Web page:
The cycle determines how the ventilator switches from inspiration to expiration. For AC-VC or SIMV-VC modes, volume determines the ventilator cycle. Inspiration is complete when the tidal volume is delivered (see Table 41.1 ). For AC-PC or SIMV-PC, inspiration is complete when the inspiratory time has ended. With PS mode, a decrease in the inspiratory flow rate determines the end of the inspiratory cycle. Knowledge of how the ventilator cycles can allow better understanding of patient/ventilator dyssynchrony. For example, a patient in respiratory distress receiving mechanical ventilation in the AC-VC mode may find the set tidal volume too small and “double stack” (i.e., take a second breath during the start of the ventilator’s exhalation phase). Or, a patient receiving AC-PC ventilation may begin exhalation prior to the end of the set inspiratory time.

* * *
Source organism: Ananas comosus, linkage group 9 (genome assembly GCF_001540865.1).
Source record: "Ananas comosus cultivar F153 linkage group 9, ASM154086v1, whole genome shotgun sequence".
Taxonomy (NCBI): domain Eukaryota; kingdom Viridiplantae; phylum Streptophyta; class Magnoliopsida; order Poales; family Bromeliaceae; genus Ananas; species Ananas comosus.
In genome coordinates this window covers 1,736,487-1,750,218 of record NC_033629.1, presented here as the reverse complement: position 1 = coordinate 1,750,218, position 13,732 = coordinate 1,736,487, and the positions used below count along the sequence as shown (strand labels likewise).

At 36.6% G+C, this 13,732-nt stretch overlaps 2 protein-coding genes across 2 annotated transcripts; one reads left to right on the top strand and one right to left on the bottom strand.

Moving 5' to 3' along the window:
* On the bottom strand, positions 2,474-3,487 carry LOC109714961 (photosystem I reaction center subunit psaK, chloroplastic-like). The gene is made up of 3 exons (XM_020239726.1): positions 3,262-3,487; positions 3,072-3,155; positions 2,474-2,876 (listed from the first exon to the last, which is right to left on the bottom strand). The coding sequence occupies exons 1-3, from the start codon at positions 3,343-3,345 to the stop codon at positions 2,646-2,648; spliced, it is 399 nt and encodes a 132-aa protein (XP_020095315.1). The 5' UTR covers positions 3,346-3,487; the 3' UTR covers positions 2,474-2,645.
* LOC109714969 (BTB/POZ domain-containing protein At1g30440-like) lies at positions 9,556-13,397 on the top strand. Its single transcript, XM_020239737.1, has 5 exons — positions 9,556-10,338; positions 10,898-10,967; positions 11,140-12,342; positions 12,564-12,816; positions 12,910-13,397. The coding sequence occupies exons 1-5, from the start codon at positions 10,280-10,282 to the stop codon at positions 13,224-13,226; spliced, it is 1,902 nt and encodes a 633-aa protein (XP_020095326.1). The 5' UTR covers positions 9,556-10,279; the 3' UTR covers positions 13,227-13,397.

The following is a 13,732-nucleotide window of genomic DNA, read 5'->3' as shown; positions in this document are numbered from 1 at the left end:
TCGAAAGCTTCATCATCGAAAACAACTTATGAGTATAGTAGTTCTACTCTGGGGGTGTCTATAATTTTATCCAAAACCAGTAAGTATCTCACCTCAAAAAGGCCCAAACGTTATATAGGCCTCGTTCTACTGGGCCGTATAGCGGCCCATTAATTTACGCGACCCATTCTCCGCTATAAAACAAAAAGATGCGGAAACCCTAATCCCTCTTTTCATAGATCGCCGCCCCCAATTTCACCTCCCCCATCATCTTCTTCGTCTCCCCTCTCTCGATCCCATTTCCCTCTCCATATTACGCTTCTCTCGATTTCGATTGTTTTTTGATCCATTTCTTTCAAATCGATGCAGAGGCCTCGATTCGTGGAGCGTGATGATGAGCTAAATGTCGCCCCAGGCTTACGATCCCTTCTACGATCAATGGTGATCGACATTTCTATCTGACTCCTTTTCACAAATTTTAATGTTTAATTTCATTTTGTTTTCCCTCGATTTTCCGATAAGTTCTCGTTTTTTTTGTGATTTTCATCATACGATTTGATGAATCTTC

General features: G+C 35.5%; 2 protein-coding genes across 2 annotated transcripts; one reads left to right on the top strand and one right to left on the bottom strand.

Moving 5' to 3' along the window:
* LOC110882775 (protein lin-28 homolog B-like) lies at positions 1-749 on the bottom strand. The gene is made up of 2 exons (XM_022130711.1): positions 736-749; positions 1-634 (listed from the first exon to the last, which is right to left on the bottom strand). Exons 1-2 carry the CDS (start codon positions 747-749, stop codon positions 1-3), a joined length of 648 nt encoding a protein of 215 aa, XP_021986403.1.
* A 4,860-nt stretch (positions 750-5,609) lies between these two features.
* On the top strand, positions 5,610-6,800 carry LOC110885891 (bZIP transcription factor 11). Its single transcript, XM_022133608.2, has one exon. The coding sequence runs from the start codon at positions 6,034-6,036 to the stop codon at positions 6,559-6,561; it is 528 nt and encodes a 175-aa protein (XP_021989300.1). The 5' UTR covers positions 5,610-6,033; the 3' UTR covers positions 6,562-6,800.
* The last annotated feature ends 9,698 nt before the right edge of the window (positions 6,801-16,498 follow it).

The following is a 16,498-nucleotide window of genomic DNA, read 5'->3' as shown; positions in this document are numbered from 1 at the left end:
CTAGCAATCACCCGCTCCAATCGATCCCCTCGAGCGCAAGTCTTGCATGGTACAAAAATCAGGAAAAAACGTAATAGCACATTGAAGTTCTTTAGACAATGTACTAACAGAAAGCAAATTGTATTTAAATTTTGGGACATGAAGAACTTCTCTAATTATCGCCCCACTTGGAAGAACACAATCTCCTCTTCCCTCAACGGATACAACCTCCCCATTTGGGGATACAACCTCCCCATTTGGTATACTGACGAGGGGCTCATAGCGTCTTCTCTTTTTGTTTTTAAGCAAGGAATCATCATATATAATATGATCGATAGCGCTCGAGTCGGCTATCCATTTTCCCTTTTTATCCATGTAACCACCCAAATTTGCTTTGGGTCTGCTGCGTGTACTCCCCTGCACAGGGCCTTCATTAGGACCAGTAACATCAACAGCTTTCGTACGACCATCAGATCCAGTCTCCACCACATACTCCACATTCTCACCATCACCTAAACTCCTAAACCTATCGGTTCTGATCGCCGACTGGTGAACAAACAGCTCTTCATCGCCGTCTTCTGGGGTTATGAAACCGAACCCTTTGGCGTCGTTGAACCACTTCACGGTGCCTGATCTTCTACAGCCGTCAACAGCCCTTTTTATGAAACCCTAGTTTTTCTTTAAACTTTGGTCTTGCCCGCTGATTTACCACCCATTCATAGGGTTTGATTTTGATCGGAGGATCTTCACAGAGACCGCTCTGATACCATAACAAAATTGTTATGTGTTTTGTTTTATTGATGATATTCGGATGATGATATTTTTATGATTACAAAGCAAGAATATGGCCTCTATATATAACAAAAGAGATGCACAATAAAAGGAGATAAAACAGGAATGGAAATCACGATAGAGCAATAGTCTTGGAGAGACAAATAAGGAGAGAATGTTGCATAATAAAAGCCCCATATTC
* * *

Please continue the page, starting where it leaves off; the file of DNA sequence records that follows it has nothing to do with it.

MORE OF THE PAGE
Positive End-Expiratory Pressure
PEEP is constant positive airway pressure that is applied throughout the respiratory cycle. PEEP is generated by a pressure relief valve on the expiratory limb of the ventilator circuit. The use of PEEP leads to an increased mean airway pressure, which decreases atelectasis and improves oxygenation. PEEP also increases functional residual capacity and can improve pulmonary compliance.
If PEEP is too large, alveolar overdistention can occur, which may lead to barotrauma. Excessive PEEP can also reduce preload and cause hypotension. Auto-PEEP occurs when a buildup of end-expiratory pressure results from insufficient exhalation time. Emergent treatment of auto-PEEP entails disconnecting the patient from the ventilator to release the PEEP. Treatment of auto-PEEP requires increasing expiratory time (i.e., changing the ratio of the duration of inspiration to the duration of expiration, or I:E ratio).